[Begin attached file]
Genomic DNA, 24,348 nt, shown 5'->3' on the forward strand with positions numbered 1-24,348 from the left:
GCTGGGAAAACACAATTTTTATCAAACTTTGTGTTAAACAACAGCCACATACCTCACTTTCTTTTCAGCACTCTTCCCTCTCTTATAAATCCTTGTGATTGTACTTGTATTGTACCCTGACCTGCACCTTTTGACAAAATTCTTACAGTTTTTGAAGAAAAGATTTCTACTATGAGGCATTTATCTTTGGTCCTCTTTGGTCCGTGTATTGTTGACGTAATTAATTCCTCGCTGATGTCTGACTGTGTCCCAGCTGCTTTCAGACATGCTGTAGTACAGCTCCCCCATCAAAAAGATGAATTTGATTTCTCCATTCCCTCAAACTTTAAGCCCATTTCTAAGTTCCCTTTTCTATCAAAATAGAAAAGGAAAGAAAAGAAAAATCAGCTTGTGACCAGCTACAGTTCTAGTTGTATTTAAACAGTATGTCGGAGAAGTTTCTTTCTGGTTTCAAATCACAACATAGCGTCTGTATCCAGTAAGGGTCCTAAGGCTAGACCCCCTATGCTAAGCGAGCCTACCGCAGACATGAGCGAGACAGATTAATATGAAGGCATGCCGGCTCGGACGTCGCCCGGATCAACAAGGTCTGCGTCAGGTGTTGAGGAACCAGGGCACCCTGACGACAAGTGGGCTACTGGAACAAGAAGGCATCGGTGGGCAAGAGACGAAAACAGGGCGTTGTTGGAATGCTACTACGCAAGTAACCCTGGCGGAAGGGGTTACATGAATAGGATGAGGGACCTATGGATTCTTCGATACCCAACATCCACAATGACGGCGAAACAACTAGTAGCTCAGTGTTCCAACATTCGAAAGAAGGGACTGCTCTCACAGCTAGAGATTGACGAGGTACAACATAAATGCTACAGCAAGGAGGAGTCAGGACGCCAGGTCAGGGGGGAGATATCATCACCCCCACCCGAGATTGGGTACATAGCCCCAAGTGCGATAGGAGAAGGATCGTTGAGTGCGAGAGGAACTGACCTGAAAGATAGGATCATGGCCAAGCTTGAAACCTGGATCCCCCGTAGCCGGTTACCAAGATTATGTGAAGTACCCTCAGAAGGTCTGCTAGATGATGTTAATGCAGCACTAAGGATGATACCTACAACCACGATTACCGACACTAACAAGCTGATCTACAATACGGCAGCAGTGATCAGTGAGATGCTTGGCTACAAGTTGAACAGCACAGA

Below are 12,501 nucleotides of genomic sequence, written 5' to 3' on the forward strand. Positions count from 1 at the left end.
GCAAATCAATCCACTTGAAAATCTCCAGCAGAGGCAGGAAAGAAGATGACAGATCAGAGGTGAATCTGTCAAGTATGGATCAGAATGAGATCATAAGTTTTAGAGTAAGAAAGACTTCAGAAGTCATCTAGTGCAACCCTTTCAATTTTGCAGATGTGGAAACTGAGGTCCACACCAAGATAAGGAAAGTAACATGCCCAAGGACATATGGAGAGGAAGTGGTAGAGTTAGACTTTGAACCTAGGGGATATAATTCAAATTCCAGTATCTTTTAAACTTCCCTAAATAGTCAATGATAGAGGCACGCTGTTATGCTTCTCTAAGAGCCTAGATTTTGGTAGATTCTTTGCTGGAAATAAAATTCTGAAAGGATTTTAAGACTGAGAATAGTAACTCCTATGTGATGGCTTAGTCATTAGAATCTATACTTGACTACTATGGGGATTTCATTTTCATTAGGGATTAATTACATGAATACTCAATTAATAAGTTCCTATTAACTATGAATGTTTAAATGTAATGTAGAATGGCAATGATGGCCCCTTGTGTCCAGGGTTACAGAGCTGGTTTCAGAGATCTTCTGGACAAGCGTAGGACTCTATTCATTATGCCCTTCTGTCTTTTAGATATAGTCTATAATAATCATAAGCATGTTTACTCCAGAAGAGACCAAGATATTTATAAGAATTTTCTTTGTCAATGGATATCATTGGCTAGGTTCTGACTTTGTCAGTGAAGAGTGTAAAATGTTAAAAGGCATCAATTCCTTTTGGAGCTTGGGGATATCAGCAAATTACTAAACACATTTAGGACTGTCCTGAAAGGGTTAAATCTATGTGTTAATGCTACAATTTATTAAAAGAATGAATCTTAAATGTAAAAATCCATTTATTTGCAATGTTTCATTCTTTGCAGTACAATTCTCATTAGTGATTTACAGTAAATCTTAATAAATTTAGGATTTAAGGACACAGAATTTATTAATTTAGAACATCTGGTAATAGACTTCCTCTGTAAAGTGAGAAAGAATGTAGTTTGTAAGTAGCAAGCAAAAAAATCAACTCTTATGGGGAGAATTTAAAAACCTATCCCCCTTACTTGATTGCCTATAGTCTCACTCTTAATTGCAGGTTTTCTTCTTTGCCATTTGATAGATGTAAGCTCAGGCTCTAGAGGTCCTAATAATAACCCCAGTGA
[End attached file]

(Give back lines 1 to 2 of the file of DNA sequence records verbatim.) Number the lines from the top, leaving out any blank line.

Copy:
Genomic DNA, 24,348 nt, shown 5'->3' on the forward strand with positions numbered 1-24,348 from the left:
GCTGGGAAAACACAATTTTTATCAAACTTTGTGTTAAACAACAGCCACATACCTCACTTTCTTTTCAGCACTCTTCCCTCTCTTATAAATCCTTGTGATTGTACTTGTATTGTACCCTGACCTGCACCTTTTGACAAAATTCTTACAGTTTTTGAAGAAAAGATTTCTACTATGAGGCATTTATCTTTGGTCCTCTTTGGTCCGTGTATTGTTGACGTAATTAATTCCTCGCTGATGTCTGACTGTGTCCCAGCTGCTTTCAGACATGCTGTAGTACAGCTCCCCCATCAAAAAGATGAATTTGATTTCTCCATTCCCTCAAACTTTAAGCCCATTTCTAAGTTCCCTTTTCTATCAAAATAGAAAAGGAAAGAAAAGAAAAATCAGCTTGTGACCAGCTACAGTTCTAGTTGTATTTAAACAGTATGTCGGAGAAGTTTCTTTCTGGTTTCAAATCACAACATAGCGTCTGTATCCAGTAAGGGTCCTAAGGCTAGACCCCCTATGCTAAGCGAGCCTACCGCAGACATGAGCGAGACAGATTAATATGAAGGCATGCCGGCTCGGACGTCGCCCGGATCAACAAGGTCTGCGTCAGGTGTTGAGGAACCAGGGCACCCTGACGACAAGTGGGCTACTGGAACAAGAAGGCATCGGTGGGCAAGAGACGAAAACAGGGCGTTGTTGGAATGCTACTACGCAAGTAACCCTGGCGGAAGGGGTTACATGAATAGGATGAGGGACCTATGGATTCTTCGATACCCAACATCCACAATGACGGCGAAACAACTAGTAGCTCAGTGTTCCAACATTCGAAAGAAGGGACTGCTCTCACAGCTAGAGATTGACGAGGTACAACATAAATGCTACAGCAAGGAGGAGTCAGGACGCCAGGTCAGGGGGGAGATATCATCACCCCCACCCGAGATTGGGTACATAGCCCCAAGTGCGATAGGAGAAGGATCGTTGAGTGCGAGAGGAACTGACCTGAAAGATAGGATCATGGCCAAGCTTGAAACCTGGATCCCCCGTAGCCGGTTACCAAGATTATGTGAAGTACCCTCAGAAGGTCTGCTAGATGATGTTAATGCAGCACTAAGGATGATACCTACAACCACGATTACCGACACTAACAAGCTGATCTACAATACGGCAGCAGTGATCAGTGAGATGCTTGGCTACAAGTTGAACAGCACAGA